The greatest miracle of the Incarnation is not that God visited us—as Creator, he has every right to enter his creation. All through the Hebrew Bible, we find God intervening in the affairs of our planet.
The greatest miracle of the Incarnation is that this Creator chose to come to us as a baby. The One who holds the universe in the palm of his hand (Isa. 40:12) reduced his omnipotence into a miniscule fetus and was born as a helpless baby. Hands that held the universe were sheltered in a mother's arms. Christmas shows us what God thinks of babies.
As I write, our nation is grieving the horrific deaths of 10 children in a freak storm in Oklahoma. Seven were pulled from the wreckage of an elementary school. Watching the news coverage of the tornado, many of us are asking faith's hardest questions: Why did God allow such a tragedy? Why didn't he prevent it, or at least shelter these innocent, helpless children? What do we do now?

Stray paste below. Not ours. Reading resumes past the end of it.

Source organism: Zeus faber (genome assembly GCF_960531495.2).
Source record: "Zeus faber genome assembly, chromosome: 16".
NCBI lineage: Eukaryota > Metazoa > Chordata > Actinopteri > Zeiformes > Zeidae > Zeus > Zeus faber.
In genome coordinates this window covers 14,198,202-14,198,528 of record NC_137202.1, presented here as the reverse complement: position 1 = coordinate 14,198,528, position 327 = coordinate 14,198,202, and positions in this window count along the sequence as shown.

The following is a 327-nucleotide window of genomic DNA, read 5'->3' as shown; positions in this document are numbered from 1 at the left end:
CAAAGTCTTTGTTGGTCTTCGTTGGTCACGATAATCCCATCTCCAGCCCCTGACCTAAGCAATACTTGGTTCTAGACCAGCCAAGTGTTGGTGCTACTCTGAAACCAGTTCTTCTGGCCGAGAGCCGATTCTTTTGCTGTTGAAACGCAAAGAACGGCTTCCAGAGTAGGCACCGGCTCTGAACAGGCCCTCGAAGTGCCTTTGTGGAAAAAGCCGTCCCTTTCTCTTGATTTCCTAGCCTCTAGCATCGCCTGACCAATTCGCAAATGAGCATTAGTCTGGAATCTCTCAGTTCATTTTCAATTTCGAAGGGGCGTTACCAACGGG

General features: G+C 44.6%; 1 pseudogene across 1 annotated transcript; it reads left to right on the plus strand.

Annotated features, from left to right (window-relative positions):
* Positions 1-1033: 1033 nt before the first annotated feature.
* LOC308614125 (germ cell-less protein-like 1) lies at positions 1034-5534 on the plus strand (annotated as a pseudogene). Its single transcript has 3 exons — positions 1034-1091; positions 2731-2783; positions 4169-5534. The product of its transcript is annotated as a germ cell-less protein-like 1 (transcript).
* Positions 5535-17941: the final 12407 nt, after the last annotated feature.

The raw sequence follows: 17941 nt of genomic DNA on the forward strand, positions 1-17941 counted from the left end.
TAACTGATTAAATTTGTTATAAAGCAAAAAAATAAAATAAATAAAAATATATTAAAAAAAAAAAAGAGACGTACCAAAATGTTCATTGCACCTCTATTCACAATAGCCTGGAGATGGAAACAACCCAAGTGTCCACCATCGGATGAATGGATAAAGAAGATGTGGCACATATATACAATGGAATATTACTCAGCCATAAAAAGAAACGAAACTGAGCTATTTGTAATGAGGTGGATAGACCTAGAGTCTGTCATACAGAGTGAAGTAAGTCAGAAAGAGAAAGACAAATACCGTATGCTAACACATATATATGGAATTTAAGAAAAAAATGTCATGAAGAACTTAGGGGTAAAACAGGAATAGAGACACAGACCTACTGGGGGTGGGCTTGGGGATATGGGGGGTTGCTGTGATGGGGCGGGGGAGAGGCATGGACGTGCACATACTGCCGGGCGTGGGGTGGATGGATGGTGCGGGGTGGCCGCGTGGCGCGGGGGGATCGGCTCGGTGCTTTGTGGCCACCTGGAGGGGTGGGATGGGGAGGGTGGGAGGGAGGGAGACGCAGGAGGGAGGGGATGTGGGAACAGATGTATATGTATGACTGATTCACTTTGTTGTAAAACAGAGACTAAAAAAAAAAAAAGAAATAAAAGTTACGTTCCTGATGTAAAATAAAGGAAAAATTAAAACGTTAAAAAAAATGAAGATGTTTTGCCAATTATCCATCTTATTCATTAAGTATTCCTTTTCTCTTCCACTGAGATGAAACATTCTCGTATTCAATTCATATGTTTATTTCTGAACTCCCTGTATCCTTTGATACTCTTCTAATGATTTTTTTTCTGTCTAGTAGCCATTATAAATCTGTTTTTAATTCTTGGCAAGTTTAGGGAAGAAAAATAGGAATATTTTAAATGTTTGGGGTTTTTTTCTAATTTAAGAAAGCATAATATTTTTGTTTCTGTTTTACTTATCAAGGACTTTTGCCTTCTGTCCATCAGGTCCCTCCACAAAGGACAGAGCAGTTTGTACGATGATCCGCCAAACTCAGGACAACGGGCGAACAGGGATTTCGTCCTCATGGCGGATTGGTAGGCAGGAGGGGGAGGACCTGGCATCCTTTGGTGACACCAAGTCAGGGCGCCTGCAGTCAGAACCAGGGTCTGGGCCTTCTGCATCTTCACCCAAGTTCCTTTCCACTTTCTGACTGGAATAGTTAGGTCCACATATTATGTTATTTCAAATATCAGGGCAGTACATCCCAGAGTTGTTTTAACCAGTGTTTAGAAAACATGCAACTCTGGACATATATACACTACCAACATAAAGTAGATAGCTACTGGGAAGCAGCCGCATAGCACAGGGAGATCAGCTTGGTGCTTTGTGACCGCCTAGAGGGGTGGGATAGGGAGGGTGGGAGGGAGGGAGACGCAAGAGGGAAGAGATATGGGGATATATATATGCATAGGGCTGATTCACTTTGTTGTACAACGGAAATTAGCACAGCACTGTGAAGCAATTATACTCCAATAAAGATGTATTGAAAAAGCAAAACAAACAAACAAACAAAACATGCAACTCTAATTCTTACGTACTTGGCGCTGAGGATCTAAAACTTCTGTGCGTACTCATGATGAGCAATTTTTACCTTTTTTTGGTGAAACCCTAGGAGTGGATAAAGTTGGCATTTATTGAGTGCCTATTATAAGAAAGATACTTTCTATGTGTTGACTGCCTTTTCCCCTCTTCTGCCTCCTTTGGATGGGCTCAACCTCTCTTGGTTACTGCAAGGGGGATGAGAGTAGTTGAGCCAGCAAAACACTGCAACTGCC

And the question we'll address here: What happened to the children when they died?
In my 35 years of ministry, I have stood beside parents as they gave doctors permission to withdraw life support from their babies. I have stood beside tiny coffins as parents placed their children's bodies in the ground. I am the father of two grown sons; every day since they were born, I have prayed for God to keep them safe.
When a child dies, part of us dies as well. And we ask: What happens to them? Assuming they were not old enough to understand the gospel and trust Christ as Lord and Savior, what is their eternal state now?
What does God think of children?
One day Jesus' disciples asked him, "Who is the greatest in the kingdom of heaven?" (Matt. 18:1). They ...1